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Restoration ecology (復元生態学・修復生態学)

Mount Usu / Sarobetsu post-mined peatland
From left: Crater basin in 1986 and 2006. Cottongrass / Daylily


What is "restoration ecology"?

Ecological restoration is the process of assisting the recovery of ecosystems or landscapes that have been damaged by both natural and anthropogenic activities. On plant communities, we often conduct the transplantation and seeding of native species and the removal of non-native species.(Jordan et al. 1990)
Restoration (復元)
  1. Returning a disturbed site to precisely the same state it was prior to the disturbance (sensu strict).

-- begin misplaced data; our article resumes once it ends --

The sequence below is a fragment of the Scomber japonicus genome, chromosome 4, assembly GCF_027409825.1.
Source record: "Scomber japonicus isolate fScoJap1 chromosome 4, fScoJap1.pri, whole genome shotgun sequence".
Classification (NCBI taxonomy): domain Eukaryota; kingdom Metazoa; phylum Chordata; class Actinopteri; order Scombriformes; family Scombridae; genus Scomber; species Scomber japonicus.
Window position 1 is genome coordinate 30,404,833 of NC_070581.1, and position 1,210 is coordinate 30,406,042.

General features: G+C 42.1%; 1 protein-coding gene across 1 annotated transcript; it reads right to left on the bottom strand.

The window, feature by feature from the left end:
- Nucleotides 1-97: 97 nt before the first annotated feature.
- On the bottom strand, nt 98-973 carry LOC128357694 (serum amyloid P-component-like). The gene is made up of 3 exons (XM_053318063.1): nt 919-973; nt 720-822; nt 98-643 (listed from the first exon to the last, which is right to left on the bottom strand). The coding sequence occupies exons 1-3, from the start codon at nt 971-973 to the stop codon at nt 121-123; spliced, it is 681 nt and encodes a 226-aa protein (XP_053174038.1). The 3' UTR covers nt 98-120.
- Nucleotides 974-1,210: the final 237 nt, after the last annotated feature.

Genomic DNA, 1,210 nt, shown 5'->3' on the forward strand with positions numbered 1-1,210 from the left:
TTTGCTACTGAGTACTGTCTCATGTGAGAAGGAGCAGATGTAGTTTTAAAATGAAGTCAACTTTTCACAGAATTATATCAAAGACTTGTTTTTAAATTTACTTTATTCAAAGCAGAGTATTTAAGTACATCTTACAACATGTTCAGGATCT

2. The process of restoring ecosystems as they were before the disturbances.
Rehabilitation (復旧)
  1. The act of returning a disturbed ecosystem to a healthy ecosystem evaluated by function, productivity, and/or stability (based on a predetermined land-use plan).
Reclamation (再生)
  1. Creating an ecosystem that can support population(s) and/or ecosystem(s) in approximately the same sizes after the process is completed as it was before disturbance began.
  2. The process of reconverting disturbed ecosystems to the former (or other) productive uses.
  3. Restoration of an ecosystem to a desired condition to achieve management plans.
Ecoup (エコアップ)
Ecological standard up (= increasing the standard of ecological quality) → ecoup (Japanese-English)

Techniques to restore the environments for habitats → increasing biodiversity by case-by-case apporach